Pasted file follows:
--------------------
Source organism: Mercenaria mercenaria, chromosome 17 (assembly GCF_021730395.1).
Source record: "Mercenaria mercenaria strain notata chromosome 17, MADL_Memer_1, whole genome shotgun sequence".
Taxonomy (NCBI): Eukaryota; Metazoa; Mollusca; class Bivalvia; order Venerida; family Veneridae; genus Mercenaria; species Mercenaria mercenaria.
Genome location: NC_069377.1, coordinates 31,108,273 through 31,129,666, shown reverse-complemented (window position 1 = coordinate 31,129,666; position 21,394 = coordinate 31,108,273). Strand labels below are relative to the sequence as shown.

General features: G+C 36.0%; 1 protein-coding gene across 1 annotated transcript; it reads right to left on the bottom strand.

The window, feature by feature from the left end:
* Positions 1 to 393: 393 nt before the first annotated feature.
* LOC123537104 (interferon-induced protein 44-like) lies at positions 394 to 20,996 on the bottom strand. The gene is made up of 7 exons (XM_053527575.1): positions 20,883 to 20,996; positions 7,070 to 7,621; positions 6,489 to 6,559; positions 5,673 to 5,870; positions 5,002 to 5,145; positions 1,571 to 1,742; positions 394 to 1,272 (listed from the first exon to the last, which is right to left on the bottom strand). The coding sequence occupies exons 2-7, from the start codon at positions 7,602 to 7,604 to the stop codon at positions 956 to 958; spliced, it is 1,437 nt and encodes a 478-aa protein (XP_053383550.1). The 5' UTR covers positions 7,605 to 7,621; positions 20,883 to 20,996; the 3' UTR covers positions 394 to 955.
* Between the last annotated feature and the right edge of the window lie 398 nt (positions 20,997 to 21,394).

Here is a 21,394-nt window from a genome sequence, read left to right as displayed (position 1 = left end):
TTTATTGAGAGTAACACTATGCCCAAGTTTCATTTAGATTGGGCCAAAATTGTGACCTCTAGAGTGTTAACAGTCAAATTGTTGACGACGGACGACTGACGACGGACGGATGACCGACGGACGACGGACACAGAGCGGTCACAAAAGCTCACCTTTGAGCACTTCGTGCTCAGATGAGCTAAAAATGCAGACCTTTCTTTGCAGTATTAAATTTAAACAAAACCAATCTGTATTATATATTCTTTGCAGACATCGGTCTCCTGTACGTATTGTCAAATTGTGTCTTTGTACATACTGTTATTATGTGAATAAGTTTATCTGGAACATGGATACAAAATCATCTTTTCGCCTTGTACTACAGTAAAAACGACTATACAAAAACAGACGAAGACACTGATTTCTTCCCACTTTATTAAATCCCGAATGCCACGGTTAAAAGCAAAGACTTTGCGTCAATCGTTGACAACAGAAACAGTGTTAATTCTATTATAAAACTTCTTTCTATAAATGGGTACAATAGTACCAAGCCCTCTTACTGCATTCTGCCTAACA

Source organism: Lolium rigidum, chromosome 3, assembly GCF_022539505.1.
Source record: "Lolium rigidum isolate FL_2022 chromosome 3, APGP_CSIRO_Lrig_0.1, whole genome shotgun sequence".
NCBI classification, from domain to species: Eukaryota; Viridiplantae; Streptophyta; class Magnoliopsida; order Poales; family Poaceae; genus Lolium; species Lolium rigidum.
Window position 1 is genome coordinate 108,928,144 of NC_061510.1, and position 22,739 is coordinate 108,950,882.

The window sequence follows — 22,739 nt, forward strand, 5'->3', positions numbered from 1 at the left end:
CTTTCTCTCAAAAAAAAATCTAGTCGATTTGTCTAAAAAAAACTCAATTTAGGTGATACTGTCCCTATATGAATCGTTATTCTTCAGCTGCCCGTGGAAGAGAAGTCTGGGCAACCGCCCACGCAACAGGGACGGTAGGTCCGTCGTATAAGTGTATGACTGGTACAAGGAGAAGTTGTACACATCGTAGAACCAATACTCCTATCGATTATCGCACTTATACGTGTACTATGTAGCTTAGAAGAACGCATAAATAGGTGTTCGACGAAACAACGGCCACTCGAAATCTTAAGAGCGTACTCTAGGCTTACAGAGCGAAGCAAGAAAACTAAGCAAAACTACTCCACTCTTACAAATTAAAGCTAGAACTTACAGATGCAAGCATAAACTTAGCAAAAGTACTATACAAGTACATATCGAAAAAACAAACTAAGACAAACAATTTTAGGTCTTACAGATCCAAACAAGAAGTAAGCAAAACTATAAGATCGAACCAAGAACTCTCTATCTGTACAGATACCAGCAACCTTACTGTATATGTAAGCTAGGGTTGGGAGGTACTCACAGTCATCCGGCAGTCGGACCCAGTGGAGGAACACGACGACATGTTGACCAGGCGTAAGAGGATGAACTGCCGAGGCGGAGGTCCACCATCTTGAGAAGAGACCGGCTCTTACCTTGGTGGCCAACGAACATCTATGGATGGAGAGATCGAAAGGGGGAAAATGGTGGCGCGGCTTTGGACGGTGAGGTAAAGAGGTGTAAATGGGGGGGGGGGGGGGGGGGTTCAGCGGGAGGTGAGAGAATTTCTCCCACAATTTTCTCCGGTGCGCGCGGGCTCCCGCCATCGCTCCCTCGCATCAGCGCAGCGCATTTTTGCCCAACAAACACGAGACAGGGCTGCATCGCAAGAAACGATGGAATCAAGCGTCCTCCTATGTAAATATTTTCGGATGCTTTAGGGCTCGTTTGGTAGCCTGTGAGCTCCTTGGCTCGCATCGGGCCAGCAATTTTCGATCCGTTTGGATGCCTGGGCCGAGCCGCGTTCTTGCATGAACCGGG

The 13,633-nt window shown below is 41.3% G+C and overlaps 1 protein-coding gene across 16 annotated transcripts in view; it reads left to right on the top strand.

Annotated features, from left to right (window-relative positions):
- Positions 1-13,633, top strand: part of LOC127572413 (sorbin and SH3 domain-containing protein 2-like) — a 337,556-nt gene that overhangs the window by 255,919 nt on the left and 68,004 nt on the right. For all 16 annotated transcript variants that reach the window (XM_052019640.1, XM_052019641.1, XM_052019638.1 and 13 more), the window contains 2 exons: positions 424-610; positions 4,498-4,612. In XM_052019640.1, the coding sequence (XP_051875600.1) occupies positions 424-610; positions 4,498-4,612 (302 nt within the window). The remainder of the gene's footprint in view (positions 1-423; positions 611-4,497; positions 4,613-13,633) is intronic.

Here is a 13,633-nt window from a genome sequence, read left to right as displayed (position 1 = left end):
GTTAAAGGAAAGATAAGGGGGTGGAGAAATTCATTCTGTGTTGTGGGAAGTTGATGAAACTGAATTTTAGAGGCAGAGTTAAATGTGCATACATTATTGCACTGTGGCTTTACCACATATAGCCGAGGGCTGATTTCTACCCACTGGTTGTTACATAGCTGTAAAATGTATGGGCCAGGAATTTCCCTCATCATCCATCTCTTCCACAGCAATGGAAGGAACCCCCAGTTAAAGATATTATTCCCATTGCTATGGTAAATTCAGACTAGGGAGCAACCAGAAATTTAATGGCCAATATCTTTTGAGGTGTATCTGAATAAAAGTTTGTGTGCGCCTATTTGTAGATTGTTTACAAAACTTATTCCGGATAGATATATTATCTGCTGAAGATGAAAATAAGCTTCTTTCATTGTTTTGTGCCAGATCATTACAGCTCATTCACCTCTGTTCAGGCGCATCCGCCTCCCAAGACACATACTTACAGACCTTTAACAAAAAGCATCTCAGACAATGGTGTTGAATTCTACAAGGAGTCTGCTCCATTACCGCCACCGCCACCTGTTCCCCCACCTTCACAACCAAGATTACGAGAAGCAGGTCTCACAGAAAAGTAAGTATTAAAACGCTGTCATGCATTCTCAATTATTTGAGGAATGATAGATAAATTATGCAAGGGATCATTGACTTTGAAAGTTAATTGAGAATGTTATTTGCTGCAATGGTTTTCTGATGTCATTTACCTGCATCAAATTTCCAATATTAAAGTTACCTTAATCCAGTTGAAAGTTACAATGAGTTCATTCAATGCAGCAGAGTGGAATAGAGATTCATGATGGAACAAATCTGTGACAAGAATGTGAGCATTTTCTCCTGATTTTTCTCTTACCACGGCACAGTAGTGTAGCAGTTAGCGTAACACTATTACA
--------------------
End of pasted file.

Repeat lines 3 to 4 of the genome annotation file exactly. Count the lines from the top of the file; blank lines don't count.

Taxonomy (NCBI): Eukaryota; Metazoa; Mollusca; class Bivalvia; order Venerida; family Veneridae; genus Mercenaria; species Mercenaria mercenaria.
Genome location: NC_069377.1, coordinates 31,108,273 through 31,129,666, shown reverse-complemented (window position 1 = coordinate 31,129,666; position 21,394 = coordinate 31,108,273). Strand labels below are relative to the sequence as shown.